Where can I buy trumpet vine plant seeds?

A great place to find trumpet vine seeds is on NETPS plant finder. They may also be available at your local garden centre or nursery.

What is the ideal soil type for a trumpet vine plant?

Something great about trumpet vines is the fact that they can grow in pretty much any soil type that you throw at them (as long as that soil is well draining).

It is important to remember that the soil should not be too fertile. When it comes to vigorously growing plants like trumpet vines and others, if they grow in soil that is very nutrient rich, they can grow too quickly and too out of control.

This is not only detrimental to the health of the plant because stems can be too weak and eventually snap, it will also cause quite a mess in your garden because once they get growing, trumpet vines can be kind of difficult to control.

If you are worried about the drainage level of the soil, all you need to do is incorporate some sand into the soil mixture at the beginning of the growing season.

What is the easiest way to propagate a trumpet vine plant?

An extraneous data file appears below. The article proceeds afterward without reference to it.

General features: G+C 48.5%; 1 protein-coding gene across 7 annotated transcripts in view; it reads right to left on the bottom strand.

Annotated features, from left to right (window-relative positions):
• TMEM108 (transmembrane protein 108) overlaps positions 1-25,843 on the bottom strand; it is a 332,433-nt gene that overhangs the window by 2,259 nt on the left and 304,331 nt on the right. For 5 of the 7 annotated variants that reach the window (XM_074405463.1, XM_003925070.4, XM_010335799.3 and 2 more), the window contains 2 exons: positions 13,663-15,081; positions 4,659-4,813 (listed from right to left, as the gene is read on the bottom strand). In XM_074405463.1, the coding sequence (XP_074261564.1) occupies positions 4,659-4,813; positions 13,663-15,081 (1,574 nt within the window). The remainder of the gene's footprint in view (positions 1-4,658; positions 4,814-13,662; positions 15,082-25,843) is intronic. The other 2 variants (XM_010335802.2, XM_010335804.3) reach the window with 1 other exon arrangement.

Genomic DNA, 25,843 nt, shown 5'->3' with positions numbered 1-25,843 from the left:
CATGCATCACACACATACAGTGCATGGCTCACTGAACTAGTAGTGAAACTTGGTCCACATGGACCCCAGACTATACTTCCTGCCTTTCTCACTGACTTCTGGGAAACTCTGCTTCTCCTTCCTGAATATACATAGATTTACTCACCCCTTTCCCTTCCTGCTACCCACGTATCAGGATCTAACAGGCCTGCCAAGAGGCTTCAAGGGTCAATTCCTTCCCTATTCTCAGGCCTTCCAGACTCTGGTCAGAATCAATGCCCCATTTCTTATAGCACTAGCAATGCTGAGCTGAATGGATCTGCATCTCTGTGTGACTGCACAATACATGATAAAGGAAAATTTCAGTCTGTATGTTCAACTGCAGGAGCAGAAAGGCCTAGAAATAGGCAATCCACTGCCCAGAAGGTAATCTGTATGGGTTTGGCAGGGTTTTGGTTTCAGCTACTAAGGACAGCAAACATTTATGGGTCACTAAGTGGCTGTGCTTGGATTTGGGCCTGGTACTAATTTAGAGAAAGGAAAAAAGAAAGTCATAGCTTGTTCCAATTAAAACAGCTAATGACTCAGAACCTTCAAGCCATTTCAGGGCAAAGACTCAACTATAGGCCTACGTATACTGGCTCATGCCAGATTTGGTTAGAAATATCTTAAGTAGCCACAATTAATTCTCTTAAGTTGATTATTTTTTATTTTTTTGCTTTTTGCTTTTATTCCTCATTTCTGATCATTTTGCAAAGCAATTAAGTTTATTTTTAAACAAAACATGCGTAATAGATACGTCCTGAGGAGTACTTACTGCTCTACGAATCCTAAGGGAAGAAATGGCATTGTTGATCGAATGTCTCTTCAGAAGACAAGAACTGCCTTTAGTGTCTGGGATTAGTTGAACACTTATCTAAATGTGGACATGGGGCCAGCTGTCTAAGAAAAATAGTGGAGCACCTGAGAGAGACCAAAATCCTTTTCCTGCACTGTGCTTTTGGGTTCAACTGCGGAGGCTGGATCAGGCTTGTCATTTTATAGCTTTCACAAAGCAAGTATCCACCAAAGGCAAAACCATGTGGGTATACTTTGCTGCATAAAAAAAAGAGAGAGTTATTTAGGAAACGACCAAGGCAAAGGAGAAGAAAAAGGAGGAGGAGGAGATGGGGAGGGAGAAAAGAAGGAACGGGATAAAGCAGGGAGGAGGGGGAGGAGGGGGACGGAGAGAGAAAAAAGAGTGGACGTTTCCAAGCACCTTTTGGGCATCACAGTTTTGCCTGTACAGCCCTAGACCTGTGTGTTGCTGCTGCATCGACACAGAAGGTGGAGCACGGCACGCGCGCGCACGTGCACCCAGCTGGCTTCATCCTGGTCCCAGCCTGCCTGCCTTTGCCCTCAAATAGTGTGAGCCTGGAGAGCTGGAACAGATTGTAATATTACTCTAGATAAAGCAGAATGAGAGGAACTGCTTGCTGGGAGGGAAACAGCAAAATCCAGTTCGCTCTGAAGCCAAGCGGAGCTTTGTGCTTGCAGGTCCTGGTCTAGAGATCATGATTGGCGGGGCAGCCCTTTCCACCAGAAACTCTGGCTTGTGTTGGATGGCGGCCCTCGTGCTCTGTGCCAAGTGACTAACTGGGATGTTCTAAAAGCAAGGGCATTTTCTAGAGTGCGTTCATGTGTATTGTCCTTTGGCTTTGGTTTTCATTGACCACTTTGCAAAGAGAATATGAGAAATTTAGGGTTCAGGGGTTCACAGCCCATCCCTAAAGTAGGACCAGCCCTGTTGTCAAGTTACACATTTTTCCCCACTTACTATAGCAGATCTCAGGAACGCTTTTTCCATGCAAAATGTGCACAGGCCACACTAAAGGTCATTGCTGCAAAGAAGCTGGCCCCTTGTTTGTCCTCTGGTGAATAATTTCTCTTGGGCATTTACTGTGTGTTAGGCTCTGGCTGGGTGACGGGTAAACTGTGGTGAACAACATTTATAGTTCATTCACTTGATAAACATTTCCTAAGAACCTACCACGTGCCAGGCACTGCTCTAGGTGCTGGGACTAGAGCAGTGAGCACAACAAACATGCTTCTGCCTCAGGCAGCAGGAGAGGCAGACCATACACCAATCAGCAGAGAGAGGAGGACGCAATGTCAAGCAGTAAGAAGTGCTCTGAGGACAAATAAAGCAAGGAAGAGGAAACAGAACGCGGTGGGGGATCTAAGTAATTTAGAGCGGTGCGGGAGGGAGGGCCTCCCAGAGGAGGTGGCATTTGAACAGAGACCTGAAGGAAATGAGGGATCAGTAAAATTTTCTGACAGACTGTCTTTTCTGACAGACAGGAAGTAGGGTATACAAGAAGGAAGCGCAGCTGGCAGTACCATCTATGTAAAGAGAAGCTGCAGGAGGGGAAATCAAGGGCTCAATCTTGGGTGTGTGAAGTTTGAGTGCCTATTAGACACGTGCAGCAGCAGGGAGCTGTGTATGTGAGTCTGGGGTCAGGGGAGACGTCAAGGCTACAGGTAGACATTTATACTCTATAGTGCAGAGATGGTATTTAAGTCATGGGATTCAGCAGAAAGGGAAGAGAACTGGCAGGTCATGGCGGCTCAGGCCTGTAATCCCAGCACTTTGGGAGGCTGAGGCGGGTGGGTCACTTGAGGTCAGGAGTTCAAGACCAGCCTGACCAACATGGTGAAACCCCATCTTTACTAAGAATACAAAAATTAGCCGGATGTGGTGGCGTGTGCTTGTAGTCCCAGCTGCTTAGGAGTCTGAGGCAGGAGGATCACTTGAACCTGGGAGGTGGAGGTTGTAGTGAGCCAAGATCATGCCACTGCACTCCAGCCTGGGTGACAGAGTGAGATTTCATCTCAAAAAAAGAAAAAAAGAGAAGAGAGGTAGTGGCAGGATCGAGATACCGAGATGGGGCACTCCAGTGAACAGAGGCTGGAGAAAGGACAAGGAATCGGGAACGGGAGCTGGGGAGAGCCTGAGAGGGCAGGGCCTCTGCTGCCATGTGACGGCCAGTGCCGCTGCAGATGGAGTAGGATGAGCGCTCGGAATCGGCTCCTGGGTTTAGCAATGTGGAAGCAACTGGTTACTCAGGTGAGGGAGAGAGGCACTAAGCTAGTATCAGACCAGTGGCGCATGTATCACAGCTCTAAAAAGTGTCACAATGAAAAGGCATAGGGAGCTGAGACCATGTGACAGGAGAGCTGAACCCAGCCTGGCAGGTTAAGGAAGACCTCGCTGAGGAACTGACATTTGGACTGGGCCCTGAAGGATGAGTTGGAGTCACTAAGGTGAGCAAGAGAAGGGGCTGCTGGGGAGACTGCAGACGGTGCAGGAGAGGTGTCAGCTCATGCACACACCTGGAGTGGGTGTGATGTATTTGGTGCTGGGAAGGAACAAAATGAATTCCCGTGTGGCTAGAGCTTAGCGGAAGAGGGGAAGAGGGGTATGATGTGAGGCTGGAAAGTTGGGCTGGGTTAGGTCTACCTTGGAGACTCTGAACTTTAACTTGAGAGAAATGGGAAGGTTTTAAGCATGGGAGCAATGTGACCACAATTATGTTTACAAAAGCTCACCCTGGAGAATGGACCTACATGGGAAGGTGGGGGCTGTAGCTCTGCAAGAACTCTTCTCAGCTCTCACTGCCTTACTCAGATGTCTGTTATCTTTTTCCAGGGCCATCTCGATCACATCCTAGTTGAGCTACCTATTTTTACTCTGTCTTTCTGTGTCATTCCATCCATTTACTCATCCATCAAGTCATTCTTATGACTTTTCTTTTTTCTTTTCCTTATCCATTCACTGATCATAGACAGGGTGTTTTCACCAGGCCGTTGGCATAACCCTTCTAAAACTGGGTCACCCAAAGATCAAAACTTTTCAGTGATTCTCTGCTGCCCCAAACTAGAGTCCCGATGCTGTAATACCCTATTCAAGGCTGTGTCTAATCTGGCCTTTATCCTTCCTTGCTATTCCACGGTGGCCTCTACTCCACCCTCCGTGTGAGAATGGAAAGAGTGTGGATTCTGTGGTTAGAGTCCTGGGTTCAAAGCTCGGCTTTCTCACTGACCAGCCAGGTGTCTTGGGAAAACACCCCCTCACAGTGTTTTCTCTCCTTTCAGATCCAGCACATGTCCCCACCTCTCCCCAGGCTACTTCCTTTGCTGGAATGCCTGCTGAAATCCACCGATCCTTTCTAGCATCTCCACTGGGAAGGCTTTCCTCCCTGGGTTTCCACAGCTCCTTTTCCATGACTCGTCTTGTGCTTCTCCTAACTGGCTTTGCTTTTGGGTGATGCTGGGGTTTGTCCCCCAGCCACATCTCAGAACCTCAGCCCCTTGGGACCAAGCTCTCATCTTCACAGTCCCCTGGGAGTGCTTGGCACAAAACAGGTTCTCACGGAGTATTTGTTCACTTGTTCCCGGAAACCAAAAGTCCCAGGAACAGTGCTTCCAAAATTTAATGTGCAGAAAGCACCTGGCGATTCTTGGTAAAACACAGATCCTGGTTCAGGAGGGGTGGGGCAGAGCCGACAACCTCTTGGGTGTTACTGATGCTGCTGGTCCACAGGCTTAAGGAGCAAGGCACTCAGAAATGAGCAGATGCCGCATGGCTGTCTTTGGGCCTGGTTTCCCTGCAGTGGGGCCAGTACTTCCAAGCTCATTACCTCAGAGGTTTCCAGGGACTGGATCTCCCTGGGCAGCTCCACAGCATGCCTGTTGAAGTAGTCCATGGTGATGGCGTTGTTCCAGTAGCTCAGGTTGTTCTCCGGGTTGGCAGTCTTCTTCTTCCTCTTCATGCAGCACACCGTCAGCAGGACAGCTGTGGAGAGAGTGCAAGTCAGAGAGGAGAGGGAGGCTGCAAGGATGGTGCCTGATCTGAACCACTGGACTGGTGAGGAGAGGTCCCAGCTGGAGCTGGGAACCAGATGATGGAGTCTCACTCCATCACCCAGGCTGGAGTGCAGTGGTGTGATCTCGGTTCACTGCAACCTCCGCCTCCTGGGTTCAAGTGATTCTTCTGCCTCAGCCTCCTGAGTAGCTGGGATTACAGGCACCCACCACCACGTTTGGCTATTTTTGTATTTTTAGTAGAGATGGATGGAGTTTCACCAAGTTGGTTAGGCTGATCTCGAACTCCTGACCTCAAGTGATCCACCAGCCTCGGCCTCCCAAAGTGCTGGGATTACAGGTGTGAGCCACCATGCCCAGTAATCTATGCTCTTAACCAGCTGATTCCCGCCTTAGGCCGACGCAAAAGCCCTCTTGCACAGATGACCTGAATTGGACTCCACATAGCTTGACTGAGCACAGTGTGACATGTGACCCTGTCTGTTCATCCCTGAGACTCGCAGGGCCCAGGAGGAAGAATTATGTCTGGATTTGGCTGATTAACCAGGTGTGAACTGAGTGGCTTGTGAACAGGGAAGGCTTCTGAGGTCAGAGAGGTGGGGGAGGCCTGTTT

The best way to propagate a trumpet vine plant is by taking cuttings in the spring time. This is because the new growth is still quite soft and fresh. This type of new growth is easier to cut and will grow very fast as opposed to older woody growth.

You could try to propagate a trumpet vine from seed, but trumpet vine sees are known to take up to 5 years of growth before they’ll actually produce any flowers.

How long do trumpet vine plants get?

Trumpet vines are very impressive when it comes to their size. Though it will vary depending on the species and the growing range, but there are some specimens of trumpet vine that have been known to exceed 35 feet in length.

What time of year do trumpet vine flowers bloom?

The real impressive part about trumpet vine plants is their flowers. Flowers will bloom in the early summer time or late summer and sometimes last all the way into early fall or late fall.

Flowers are are borne in terminal corymbs at the end of the aerial rootlets. Very showy, trumpet shaped flowers will emerge either with a flower color either of yellow, orange, or red, and will often have a differently colored throat as accent.

Once a flower is fertilized, the trumpet vine flower will produce a large seed pod that will eventually split open once it dries out and reaches maturity. Tons of tiny seeds will then release into the surrounding area.

Trumpet vine flowers are wonderfully fragrant (thanks to that sweet smelling nectar) and thanks to those bright colors, they will attract all sorts of hummingbirds, butterflies, and bees to the area. You can very effectively turn your garden into a butterfly garden through planting trumpet vine flower.